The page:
Editors' ChoiceHypoxia

Autonomous Tracheal Sprouting

Sci. Signal.  22 Apr 2008:
Vol. 1, Issue 16, pp. ec144
DOI: 10.1126/stke.116ec144

Hypoxia-inducible factor (HIF) signaling is important for regulating the oxidative stress response as well as for branching morphogenesis of tubular oxygen-delivering tissues such as vertebrate blood vessels. Centanin et al. investigated the role of Similar (Sima), a homolog of the transcription factor HIF-α, and its repressor Fatiga (Fga) in Drosophila tracheal development. Under normal oxygen conditions, Sima is marked for degradation by Fga-mediated hydroxylation; under hypoxic conditions, this oxygen-dependent reaction slows and Sima accumulates, stimulating transcription of hypoxia-inducible genes. Trachea of fga loss-of-function mutants sprouted more branches than wild-type trachea, and overexpression of sima in the trachea, but not in tissues surrounding the trachea, was sufficient to induce extra branching. sima loss-of-function mutants, however, had wild-type tracheal branching when reared in normoxic conditions. Under hypoxic conditions, sima induced expression of the fibroblast growth factor (FGF) receptor breathless (btl) in trachea and the FGF branchless (bnl) in tissue around the trachea. In normal development, Btl and Bnl are essential for tracheal branching: btl-expressing tracheal cells are attracted to target tissues that secrete Bnl. These data suggest that all aspects of Drosophila tracheal branching are genetically programmed but that under hypoxic conditions the HIF pathway stimulates extra tracheal branching via the well-characterized Btl/Bnl chemoattraction system. Thus, the Sima-Fga oxygen sensor is required in both trachea and surrounding tissues for hypoxia-induced branching, and the trachea may initiate branching independently of signaling from the target tissue.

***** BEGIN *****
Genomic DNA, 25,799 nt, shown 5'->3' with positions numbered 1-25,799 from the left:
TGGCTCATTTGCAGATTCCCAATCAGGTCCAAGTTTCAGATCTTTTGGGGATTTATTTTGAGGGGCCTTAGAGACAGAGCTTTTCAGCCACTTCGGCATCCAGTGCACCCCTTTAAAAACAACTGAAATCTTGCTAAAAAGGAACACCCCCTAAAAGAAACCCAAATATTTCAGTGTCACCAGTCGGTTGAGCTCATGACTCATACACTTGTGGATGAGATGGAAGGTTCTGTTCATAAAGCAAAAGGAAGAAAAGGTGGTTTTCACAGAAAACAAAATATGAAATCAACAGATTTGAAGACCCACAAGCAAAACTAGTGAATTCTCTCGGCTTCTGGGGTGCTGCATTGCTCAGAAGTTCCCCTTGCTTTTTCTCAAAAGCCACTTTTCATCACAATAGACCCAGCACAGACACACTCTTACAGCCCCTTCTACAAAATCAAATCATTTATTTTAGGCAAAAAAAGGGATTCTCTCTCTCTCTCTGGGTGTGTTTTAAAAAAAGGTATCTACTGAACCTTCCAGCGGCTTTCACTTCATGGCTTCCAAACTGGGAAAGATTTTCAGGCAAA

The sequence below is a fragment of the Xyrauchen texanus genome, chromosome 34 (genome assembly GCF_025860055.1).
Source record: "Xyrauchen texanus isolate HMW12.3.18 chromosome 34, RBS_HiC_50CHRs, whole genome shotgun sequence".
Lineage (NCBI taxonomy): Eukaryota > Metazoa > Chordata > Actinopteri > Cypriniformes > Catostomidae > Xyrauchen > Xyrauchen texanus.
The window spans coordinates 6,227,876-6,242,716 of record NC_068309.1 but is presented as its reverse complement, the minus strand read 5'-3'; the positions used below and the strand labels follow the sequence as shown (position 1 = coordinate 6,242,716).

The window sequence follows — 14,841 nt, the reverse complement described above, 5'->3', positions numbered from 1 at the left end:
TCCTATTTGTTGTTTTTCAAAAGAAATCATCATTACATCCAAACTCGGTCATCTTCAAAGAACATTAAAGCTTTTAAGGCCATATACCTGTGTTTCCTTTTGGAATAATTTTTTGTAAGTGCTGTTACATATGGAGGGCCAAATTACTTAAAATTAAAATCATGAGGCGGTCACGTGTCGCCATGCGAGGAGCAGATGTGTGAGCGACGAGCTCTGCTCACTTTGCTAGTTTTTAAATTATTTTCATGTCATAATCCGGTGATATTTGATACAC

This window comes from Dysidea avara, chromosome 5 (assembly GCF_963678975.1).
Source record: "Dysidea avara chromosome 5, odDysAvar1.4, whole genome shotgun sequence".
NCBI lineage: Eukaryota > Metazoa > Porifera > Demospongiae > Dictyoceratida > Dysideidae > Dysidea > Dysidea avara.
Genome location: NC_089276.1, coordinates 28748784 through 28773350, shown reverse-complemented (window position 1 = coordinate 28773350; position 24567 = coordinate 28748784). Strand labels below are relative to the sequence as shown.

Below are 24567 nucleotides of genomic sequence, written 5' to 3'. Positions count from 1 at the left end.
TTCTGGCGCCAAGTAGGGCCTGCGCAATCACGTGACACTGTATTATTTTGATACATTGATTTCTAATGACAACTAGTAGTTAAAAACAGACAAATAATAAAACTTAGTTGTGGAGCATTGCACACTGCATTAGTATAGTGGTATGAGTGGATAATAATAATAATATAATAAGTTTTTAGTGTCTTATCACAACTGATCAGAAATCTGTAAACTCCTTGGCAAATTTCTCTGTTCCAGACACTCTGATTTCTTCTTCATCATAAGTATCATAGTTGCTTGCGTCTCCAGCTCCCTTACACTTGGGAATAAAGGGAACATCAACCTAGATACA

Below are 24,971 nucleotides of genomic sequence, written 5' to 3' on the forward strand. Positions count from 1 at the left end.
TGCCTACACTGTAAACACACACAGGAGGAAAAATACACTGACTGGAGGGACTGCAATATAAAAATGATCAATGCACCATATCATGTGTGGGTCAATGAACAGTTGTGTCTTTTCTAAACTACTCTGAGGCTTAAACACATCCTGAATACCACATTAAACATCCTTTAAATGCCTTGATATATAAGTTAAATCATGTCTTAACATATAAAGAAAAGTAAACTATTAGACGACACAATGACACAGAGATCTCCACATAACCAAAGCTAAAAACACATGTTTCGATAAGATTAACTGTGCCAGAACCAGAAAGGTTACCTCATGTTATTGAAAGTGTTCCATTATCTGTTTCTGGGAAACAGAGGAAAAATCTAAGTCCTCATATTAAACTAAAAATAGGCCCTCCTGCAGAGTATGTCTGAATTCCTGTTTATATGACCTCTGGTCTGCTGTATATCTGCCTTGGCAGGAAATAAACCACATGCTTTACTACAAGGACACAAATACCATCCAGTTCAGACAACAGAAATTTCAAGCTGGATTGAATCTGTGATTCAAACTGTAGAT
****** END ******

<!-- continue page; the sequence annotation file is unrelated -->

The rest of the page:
L. Centanin, A. Dekanty, N. Romero, M. Irisarri, T. A. Gorr, P. Wappner, Cell autonomy of HIF effects in Drosophila: Tracheal cells sense hypoxia and induce terminal branch sprouting. Dev. Cell 14, 547-558 (2008). [PubMed]